Three School of MIME faculty have achieved early-career benchmarks by earning prestigious and competitive research awards from the National Science Foundation (NSF) and the Office of Naval Research (ONR). This is the second year in a row that the school can boast three winners in a single year, and it now lists 14 of its 50 research faculty as past winners. Altogether, research funding for this year’s awards totals more than $1.5 million.
“We’ve seen such impressive growth in recent years, and the recognition of our newer faculty members shows that MIME is poised to remain in a strong position on the national and international stage for years to come,” says School Head Harriet Nembhard.
Two professors, Ross Hatton, assistant professor of robotics and mechanical engineering, and Julie Tucker, assistant professor of mechanical engineering, received the CAREER award, NSF's most prestigious honor in support of early-career faculty who exemplify the role of teacher-scholars through research, education and the integration of research and education to forward the mission of their organization.
The third professor, Geoff Hollinger, assistant professor of mechanical engineering, won an ONR Young Investigators Award, which supports candidates from a pool of college and university faculty who have obtained tenure-track positions within the past five years. This year’s 33 winners were selected from over 360 highly qualified applicants.
Hatton’s research interests lie at the intersection of robotics, mechanics, and biology. He will receive a $500,000 CAREER award for his project titled Geometric Understanding of Locomotion.
The project will create a rigorous mathematical framework for analysis of the ways in which animals propel themselves. The goal of the work is to design bio-inspired robots that approach and surpass the capabilities of natural systems.
“Animals and robots move through the world by pushing against their environments,” explains Hatton. “Even though the physics of these interactions vary with differences in anatomy, scale, and surrounding material, there exist fundamental principles for how animals and robots can best exploit the resulting forces.” His research seeks to identify and concisely express these principles.
The CAREER award will support his investigation of new classes of systems — e.g. snakes with scales that prevent backwards sliding. The resulting framework for studying locomotion will contribute both to the design of robots able to travel in new and hazardous environments, and to our understanding of how animals interact with their ecosystem.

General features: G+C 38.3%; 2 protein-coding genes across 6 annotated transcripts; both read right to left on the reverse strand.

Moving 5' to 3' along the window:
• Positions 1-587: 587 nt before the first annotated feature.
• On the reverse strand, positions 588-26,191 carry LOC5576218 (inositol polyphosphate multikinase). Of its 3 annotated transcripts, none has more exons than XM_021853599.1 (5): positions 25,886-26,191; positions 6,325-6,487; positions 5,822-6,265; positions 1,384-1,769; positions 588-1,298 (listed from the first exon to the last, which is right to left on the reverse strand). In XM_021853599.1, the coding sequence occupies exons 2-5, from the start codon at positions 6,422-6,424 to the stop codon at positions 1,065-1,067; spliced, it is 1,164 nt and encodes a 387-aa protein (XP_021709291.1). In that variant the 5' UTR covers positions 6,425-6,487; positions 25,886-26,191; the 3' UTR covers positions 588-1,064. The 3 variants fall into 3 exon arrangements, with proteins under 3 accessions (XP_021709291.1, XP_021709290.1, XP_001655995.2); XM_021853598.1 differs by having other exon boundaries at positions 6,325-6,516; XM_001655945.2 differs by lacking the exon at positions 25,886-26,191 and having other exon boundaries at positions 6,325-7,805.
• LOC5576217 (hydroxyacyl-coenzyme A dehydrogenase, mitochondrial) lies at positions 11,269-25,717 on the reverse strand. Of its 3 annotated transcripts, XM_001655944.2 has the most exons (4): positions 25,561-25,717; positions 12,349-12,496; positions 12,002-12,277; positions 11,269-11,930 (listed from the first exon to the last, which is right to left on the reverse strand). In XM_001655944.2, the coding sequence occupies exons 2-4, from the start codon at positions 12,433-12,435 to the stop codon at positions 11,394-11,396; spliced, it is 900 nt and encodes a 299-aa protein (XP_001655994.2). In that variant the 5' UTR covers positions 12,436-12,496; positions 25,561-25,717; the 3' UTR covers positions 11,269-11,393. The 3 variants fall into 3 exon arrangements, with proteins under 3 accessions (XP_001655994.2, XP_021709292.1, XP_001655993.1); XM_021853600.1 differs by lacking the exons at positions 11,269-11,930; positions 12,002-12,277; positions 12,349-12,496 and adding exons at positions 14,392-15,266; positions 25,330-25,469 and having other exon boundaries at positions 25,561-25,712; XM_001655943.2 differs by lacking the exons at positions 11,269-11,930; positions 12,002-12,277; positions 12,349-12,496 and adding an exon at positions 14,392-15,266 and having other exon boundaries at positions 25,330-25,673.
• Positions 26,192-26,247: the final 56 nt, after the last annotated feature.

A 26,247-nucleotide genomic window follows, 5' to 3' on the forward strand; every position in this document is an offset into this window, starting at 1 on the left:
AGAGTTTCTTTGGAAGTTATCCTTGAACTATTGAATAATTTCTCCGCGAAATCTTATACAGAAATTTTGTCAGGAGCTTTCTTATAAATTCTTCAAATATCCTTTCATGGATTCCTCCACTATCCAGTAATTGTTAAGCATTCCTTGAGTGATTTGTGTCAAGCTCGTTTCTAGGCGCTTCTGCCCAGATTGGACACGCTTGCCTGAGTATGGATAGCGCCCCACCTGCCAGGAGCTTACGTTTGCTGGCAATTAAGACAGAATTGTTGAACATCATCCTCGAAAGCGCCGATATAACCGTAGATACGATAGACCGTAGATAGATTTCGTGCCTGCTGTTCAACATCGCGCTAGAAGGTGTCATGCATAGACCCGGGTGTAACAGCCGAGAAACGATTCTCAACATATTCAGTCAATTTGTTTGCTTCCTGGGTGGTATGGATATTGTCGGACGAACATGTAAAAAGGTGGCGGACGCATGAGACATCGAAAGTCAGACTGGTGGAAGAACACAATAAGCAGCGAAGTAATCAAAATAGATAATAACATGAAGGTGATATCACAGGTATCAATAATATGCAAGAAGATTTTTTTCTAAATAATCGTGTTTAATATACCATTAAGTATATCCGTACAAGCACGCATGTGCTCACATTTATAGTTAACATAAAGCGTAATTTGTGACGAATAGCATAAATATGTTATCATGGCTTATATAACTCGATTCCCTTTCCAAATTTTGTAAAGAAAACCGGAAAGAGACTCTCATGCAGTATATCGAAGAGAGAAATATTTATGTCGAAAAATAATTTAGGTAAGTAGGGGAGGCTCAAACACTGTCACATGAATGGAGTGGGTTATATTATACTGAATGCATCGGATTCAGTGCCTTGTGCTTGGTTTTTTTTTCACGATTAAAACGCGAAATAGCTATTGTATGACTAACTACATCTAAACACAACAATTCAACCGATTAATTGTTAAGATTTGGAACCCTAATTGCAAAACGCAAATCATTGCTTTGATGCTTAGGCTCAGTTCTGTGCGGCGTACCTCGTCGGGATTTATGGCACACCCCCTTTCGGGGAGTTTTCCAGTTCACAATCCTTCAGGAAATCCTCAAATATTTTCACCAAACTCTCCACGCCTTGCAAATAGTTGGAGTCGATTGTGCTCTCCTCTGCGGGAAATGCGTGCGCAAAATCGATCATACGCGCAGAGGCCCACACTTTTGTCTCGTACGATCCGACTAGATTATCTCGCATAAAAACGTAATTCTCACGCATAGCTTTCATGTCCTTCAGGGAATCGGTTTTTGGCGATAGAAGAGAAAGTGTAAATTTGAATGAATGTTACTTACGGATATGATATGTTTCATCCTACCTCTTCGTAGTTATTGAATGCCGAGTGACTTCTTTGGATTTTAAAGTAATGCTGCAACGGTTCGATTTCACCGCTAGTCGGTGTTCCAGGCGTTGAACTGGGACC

Tucker’s research focuses on thermal/irradiation stability of structural alloys used in nuclear power systems and leverages both modeling and experimental techniques.
Her CAREER award will provide $522,000 to study alloys kept in service for many years at temperatures from 200-500 degrees Celsius – a range where temperature effects are very low in the short run but become significant over time. Knowledge of how alloys behave in this middle range of temperatures are essential in many important industries, including the aerospace, energy production and petrochemical industries. As the materials degrade, their ability to perform as designed is compromised, which can lead to safety hazards. But because degradation can take decades, laboratory studies are impractical because they could last years. Tucker proposes to use radiation to accelerate the alloy degradation process, thus making laboratory evaluation feasible.
Tucker’s project is also designed to act as a vehicle for both recruiting and retaining a future generation of engineers and scientists from under-represented groups by integrating with two mentoring programs that bring Oregon high school, undergraduate and graduate students together in the lab.
She sums up both her research and teaching philosophy in two succinct sentences: “I bring real life examples into the classroom and lab so my students see why this might matter. And I try to create a supportive, caring environment in which students can thrive.”
Hollinger conducts fundamental research in the quickly growing area of robotic systems. Among the major goals of his Robotic Decision Making Laboratory is formulating more effective ways for networks of autonomous robotic systems to work together to plan and coordinate their actions and learn how to make optimal decisions during complex data-gathering missions.
He was awarded $510,000 for his proposal, Information-Aware Decision Making in Teams of Autonomous Vehicles and Humans.
“Teamwork requires consulting with each other for assistance,” explains Hollinger. “In the future, this assistance may come from autonomous robots/vehicles, mission commanders, and humans deployed in the field. However, determining when to ask for assistance and what type of assistance is needed (e.g., information, guidance, or clarification) is a challenge.”
With the award, Hollinger will develop new decision making algorithms that reason intelligently about the effects of observations on mission objectives. The impact of this project will be significantly reduced communication, decreased computation, and optimized performance in naval-relevant autonomous systems.
For more information, visit the NSF CAREER and Young Investigator awards websites.